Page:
Referring again to FIG. 1, each input signal has subtracted from it the output signal for the preceding picture period as supplied by the delay device to produce a difference signal representing the differences between the current and preceding picture periods. This difference signal is passed through the attenuator 14, and the attenuated difference signal is now added back to the output signal for the preceding picture to provide the output signal for the current picture.
Were the attenuator 14 to be omitted (or to possess the characteristic X of FIG. 2), then each input signal would have the output of the delay device 20 subtracted from it in subtractor 12 and added to it in adder 16, so that the output of the apparatus would be the same as the input.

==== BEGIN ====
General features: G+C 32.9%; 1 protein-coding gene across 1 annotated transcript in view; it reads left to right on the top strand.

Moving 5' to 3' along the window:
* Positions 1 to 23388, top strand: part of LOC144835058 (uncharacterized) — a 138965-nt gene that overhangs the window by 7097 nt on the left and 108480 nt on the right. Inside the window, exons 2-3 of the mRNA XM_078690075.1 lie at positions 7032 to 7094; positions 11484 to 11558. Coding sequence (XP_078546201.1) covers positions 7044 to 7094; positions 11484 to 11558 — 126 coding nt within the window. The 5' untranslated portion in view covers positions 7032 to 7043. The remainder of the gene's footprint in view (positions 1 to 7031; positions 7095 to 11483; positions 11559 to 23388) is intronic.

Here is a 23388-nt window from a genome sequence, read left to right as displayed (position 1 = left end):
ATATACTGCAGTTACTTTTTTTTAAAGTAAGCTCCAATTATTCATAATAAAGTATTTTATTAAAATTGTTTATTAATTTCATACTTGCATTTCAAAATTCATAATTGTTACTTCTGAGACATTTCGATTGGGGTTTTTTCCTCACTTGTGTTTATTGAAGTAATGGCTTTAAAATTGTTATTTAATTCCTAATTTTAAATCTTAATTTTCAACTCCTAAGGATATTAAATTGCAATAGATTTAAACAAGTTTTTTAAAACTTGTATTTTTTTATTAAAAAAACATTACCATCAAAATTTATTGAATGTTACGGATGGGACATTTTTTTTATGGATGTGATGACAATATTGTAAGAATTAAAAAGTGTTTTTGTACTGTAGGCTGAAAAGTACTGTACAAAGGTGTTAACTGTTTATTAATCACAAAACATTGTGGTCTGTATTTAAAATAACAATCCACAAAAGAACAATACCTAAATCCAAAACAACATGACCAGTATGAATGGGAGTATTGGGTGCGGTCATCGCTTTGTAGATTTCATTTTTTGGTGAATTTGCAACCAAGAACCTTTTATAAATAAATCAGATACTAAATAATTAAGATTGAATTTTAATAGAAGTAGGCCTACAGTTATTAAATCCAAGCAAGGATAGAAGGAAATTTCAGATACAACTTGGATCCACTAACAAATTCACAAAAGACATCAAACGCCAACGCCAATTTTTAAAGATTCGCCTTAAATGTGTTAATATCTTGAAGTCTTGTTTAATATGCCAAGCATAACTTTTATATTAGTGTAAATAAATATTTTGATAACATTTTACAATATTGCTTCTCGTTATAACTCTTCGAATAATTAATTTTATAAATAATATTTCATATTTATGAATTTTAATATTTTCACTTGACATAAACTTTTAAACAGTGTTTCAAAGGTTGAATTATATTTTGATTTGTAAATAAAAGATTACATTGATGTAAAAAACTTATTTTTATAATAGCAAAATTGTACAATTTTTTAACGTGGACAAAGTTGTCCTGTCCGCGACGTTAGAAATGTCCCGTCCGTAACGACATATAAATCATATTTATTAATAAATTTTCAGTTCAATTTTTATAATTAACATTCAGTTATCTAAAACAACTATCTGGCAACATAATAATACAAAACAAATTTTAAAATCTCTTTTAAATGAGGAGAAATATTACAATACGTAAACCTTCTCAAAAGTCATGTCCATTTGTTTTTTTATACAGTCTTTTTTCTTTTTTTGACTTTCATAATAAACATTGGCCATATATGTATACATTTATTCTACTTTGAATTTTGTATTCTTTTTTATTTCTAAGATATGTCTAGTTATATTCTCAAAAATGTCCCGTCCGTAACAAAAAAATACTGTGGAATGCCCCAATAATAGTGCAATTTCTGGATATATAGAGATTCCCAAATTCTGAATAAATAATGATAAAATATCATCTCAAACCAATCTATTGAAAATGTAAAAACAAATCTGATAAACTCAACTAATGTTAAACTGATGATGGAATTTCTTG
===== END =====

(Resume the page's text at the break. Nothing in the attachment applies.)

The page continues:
Over the range for which the circuit 14 provides attenuation with an attenuation factor of 1/K, the action of the filter is to form the output picture from a weighted average of all previous output pictures, the weighting factors decreasing exponentially back in time. For large values of K, the time constant is approximately K picture periods. For difference signal amplitudes greater than A, the effect is gradually to reduce the value of K towards unity, thus tending to produce less and less averaging as the input amplitude increases.
The amplitude A is fixed empirically at a level such that it is greater than most of the noise but less than most of the changes caused by moving picture detail. Thus when noise appears on a stationary picture it is in general considerably attenuated and smoothed while the picture is substantially unimpaired. For large differences between pictures, such as result from movement in the image, the attenuation factor approaches unity and the differences are thus transmitted through the attenuator without significant loss.